A few weeks back I was invited to the Senedd for world Sepsis day. The event was organised by Terence Canning who champions the cause of sepsis in Wales. Terence lost his brother to sepsis. He shares his story here.
At the event another story was told, about a young girl who had also died. Her parents were there to bear witness in the hope that their loss might be given at least some meaning by encouraging health care professionals to be more alert to the early signs of sepsis.
Terence is a much valued contributor to our Leading Improvements in Patient Safety Programme and his story never fails to remind all present just how devastating a missed opportunity can be.
It is estimated that sepsis kills 37,000 people each year in the UK. It is thought that more than a third of the deaths could potentially be prevented.
So what is sepsis? It is a life-threatening condition that arises when the body’s response to infection starts to damage its own tissues and organs. Unfortunately infections which can cause sepsis are common ones like pneumonia, water and wound infections or bites and problems like burst ulcers.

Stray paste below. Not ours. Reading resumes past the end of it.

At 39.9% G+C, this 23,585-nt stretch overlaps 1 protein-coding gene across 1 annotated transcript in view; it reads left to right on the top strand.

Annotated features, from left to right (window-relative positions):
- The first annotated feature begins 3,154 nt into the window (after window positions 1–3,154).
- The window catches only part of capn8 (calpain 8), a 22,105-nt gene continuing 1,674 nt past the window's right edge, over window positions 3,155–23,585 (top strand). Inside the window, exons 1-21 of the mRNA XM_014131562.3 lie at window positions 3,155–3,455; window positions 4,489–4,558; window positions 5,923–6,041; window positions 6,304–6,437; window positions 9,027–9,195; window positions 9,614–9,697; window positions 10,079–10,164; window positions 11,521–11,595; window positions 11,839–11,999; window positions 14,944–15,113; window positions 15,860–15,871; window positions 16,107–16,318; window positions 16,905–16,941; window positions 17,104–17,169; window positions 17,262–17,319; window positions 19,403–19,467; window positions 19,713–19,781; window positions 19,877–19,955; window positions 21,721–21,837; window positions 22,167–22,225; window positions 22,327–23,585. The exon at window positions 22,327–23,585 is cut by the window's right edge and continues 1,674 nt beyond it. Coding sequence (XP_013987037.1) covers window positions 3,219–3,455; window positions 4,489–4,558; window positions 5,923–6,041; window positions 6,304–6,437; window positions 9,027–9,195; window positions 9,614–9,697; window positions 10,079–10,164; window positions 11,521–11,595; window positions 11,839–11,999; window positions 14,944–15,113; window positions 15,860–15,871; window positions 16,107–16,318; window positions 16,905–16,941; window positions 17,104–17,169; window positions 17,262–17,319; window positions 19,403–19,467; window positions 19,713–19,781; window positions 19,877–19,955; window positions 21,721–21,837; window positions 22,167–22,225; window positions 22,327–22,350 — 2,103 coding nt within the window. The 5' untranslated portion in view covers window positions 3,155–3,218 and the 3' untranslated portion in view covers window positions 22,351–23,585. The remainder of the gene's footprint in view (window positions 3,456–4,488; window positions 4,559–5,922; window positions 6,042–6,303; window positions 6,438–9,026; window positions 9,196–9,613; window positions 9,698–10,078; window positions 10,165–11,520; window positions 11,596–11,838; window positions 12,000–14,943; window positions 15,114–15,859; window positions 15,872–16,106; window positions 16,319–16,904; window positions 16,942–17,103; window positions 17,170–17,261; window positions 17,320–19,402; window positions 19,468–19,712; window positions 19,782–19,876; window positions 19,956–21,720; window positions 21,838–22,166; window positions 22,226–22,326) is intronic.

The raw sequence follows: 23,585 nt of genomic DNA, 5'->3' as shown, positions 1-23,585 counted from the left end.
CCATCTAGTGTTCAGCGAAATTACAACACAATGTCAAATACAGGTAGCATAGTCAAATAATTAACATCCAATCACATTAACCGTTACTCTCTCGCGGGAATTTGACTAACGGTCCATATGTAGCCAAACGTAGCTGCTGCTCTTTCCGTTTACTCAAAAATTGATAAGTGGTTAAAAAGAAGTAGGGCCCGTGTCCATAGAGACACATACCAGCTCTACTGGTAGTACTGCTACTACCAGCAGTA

Sepsis is very treatable but hinges on early identification. There is a set of treatments called the ‘Sepsis Six’ which doctors and nurses can administer which will save lives. But the key remains early recognition that a patient may be developing sepsis.
As I mingled with the people at the Senedd it was clear that we in Cardiff and Vale have many experts in this field, one of whom, we have recently appointed as our Sepsis Clinical lead. Dr Paul Morgan is absolutely passionate about improving outcomes in this area. The key remains however early recognition.
What can we do about early recognition?
I have an idea.
I don’t think the general public know what sepsis is. But I do think people know what blood poisoning is. So how about using a term that people understand? It may not be scientifically accurate but it is something that people have heard about.
If we use a term that people understand maybe we can encourage people to be on the look out for signs.
Do you think there is mileage in adopting a more easily understood term to help us educate the public?
I’d be interested in you views.